Step 1 – Grieve – How to Move on After a Failed Relationship

grieve

How do you move on after a failed relationship? The first step is to grieve the end of how you thought life would be.

Did you think  you were living the dream and that you had met the perfect person for you!

 

You had gotten married or moved in together and you imagined it would be forever!

 

But it didn’t end up working that way.

 

It doesn’t matter what the circumstances were (death, divorce, walking away), the death of a relationship and of the dream is devastating.

 

You will feel like you have failed. It doesn’t matter whether it was your choice or not.

 

How do you deal with loss and move forward to the possibility of a new relationship?

 

I am going to answer that question in a series of blogs. Here is the first step.

 

 Grieve the Death of Your Relationship

 

The end of a significant relationship is a BIG DEAL. Don’t underestimate the impact it has on you. A divorce or breakup leaves emotional scars that go deep into your subconscious. It is important to take the time to heal from the hurt/pain and grieve.

 

Did you know that a divorce is listed as the second most stressful life event? Divorce changes your whole life. You lose the person who was meant to be your forever, you often lose friends and are faced with children who don’t know how to cope. 

 

People will judge your choice and that is stressful in itself. Whether or not you chose to leave your marriage you will feel a sense of failure. That is why taking time to grieve that loss is the key to moving on.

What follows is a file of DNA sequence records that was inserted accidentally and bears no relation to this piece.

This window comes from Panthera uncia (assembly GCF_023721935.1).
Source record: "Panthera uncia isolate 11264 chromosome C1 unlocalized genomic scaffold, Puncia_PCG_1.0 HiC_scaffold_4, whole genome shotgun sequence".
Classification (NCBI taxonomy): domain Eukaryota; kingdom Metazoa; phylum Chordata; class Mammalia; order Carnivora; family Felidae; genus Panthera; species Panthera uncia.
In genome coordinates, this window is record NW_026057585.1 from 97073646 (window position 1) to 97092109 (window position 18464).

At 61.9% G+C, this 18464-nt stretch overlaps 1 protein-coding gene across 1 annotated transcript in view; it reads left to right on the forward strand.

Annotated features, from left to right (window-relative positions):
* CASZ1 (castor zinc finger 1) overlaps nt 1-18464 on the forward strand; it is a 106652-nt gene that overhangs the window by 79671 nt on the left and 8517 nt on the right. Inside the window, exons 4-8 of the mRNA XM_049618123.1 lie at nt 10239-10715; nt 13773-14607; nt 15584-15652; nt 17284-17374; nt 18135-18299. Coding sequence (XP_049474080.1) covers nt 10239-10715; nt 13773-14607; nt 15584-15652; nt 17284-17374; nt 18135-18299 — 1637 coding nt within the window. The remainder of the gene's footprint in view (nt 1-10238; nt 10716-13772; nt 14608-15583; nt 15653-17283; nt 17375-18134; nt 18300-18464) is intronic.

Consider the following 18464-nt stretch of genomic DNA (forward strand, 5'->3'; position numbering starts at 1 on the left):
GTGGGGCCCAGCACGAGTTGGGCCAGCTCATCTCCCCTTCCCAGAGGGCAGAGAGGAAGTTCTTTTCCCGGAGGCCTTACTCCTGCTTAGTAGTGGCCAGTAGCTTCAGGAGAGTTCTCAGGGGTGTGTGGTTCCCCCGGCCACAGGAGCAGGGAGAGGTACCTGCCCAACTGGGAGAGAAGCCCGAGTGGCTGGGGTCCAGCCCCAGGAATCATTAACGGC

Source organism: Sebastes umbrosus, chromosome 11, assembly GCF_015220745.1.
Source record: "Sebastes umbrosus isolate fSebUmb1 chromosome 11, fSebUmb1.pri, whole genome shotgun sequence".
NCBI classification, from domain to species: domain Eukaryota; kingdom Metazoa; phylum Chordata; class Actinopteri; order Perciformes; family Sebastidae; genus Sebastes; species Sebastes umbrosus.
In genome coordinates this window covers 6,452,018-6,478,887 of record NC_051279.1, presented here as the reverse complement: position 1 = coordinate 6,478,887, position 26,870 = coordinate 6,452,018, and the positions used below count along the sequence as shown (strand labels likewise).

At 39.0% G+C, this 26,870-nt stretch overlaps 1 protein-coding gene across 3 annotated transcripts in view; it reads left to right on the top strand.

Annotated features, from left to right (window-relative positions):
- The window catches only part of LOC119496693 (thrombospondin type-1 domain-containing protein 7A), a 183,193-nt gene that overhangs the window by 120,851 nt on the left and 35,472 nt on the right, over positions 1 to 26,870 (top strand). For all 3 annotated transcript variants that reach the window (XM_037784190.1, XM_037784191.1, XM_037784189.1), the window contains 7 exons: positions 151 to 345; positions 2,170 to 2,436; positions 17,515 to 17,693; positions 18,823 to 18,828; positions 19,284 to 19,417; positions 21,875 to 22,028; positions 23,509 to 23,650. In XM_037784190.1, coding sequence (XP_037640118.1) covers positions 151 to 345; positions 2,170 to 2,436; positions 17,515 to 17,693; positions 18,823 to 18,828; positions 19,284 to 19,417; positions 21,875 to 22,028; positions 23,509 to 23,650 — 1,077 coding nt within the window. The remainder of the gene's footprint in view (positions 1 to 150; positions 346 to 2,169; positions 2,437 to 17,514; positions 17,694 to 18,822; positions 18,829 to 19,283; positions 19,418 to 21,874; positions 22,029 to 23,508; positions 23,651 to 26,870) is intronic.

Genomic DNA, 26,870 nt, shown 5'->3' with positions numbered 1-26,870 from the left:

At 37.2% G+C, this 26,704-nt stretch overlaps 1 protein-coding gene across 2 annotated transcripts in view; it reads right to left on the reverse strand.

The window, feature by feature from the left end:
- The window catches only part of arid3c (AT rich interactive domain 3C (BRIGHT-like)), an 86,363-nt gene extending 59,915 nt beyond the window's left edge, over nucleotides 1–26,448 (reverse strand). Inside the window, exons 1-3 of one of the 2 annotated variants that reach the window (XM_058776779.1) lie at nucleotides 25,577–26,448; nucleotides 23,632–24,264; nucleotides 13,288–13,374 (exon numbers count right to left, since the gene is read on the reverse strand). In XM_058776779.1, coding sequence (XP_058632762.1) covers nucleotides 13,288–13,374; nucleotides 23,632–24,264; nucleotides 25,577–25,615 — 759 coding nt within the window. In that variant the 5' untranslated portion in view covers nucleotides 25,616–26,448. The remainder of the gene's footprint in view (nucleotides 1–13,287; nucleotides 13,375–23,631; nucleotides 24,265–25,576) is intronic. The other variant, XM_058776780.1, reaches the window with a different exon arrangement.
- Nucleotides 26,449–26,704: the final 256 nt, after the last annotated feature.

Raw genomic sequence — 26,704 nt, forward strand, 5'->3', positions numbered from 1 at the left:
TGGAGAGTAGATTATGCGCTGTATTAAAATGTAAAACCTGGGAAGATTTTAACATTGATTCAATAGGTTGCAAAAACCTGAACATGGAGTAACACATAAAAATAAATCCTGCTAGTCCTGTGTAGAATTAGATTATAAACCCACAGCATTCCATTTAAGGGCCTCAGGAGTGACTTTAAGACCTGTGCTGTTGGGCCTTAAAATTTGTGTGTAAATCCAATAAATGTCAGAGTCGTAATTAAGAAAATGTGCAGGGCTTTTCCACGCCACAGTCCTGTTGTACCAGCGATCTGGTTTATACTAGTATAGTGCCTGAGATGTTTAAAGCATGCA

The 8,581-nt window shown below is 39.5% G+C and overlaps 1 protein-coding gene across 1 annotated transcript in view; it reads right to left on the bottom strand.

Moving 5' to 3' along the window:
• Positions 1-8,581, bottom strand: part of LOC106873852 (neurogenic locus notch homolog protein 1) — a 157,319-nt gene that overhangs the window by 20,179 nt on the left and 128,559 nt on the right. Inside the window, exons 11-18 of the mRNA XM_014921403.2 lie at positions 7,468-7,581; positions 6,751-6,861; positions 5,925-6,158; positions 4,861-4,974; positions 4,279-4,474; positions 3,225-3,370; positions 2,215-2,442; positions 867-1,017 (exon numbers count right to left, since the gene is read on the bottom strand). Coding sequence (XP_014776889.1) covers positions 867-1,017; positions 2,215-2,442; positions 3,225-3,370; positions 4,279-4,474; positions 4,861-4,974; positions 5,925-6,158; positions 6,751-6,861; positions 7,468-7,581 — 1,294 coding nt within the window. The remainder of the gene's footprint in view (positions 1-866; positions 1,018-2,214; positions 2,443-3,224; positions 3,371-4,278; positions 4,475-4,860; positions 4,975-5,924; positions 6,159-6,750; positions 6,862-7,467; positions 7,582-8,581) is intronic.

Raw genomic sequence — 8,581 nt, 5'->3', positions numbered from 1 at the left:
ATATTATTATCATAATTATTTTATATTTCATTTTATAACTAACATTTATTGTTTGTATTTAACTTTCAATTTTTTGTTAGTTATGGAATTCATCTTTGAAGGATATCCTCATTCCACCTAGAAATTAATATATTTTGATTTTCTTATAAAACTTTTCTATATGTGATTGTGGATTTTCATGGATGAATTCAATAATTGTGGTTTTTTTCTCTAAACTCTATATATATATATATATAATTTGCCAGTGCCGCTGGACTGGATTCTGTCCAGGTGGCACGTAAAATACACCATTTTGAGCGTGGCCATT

That is a lot to deal with!

To heal the pain, you need to grieve and you need to allow yourself to feel it. 

 

You don’t have to do this alone either, it is the perfect time to work with a coach who specialises in this area.

 

Don’t Suppress, Grieve

The temptation will be to suppress what you are feeling. It may seem like a solution but suppressed emotions always come back to the surface and often at the worst possible time!

 

It is important to mourn the death of your relationship, of your old life and of your dreams. This will take time! The key is to give yourself permission to take the time you need to come to terms with your new life.

 

Be kind to yourself. Don’t pressure yourself to be ok or to rush yourself with how you chose to grieve.

 

You will go through the various stages of grief, allow yourself to feel them without judging what you should or shouldn’t be feeling.

 There are Five Stages of Grief

 

1.    Denial and Isolation

2.    Anger

3.    Bargaining

4.    Depression

5.    Acceptance

 

How you grieve does not happen in a particular order and not everyone goes through every stage. The timeframe with also vary, there is no right or wrong way of grieving.

 

Give yourself permission to feel awful at times, it is normal and natural part of the process.

 

Don’t fall into the trap of thinking you have to be continually positive either.